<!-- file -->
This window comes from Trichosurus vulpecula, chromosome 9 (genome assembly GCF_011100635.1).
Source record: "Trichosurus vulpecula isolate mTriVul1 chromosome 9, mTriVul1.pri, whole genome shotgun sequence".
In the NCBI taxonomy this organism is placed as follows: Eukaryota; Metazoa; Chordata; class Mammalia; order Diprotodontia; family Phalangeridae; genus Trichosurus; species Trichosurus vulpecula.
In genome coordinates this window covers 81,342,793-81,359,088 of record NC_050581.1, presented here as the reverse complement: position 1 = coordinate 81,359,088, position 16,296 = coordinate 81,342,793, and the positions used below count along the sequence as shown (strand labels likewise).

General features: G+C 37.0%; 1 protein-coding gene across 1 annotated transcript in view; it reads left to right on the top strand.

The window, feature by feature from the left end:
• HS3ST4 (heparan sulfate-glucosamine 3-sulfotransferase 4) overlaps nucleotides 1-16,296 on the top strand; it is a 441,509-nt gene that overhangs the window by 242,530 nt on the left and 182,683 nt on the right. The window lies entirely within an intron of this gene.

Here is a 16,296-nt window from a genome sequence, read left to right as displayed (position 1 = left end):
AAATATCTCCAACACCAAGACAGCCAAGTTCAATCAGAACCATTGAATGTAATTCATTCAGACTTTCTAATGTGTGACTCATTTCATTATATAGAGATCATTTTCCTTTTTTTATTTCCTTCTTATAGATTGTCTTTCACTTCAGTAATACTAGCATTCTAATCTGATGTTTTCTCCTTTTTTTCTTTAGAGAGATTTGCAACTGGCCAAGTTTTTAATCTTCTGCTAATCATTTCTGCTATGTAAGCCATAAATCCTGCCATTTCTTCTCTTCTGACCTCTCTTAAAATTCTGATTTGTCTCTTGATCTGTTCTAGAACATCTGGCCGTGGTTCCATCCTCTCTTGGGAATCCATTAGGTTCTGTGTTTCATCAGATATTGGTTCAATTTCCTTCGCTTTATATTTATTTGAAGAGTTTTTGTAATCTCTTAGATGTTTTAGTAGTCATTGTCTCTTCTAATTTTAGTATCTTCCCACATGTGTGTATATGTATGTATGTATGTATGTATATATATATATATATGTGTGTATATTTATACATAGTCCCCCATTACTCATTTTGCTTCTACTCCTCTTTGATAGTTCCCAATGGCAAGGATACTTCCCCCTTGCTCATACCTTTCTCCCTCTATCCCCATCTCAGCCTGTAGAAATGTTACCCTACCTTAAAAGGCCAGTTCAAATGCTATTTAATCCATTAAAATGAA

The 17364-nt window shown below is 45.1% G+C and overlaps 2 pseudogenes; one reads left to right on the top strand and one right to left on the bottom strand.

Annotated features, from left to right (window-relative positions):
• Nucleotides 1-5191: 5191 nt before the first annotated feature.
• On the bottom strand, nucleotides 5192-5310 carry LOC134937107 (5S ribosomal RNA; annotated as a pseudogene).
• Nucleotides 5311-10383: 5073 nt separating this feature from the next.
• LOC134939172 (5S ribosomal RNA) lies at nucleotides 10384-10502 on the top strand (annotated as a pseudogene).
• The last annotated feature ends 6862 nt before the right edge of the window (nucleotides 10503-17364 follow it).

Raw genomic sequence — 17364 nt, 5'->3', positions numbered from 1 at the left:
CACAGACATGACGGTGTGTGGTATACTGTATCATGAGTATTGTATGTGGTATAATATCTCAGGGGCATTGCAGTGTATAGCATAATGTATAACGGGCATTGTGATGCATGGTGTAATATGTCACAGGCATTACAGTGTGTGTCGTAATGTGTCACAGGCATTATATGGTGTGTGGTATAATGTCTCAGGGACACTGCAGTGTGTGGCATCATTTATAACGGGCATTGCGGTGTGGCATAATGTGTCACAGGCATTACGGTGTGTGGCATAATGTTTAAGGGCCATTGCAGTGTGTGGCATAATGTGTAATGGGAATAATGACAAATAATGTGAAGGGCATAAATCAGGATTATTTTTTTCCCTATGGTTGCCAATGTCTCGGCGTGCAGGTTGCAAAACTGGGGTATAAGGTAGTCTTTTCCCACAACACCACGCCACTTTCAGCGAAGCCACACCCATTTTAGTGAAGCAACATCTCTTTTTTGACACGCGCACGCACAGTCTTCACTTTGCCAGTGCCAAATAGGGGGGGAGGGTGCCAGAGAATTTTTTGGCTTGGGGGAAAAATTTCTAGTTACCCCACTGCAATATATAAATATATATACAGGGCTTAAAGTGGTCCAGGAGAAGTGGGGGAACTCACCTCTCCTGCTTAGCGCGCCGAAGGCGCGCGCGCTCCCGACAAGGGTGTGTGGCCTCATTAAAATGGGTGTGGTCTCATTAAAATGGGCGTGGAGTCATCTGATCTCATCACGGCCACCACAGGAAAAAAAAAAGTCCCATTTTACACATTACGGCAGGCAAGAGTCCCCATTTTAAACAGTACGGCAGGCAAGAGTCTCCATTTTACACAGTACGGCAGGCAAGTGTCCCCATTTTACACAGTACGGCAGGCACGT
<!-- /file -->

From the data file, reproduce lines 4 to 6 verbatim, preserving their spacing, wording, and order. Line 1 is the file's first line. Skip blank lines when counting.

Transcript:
In genome coordinates this window covers 81,342,793-81,359,088 of record NC_050581.1, presented here as the reverse complement: position 1 = coordinate 81,359,088, position 16,296 = coordinate 81,342,793, and the positions used below count along the sequence as shown (strand labels likewise).

General features: G+C 37.0%; 1 protein-coding gene across 1 annotated transcript in view; it reads left to right on the top strand.

The window, feature by feature from the left end: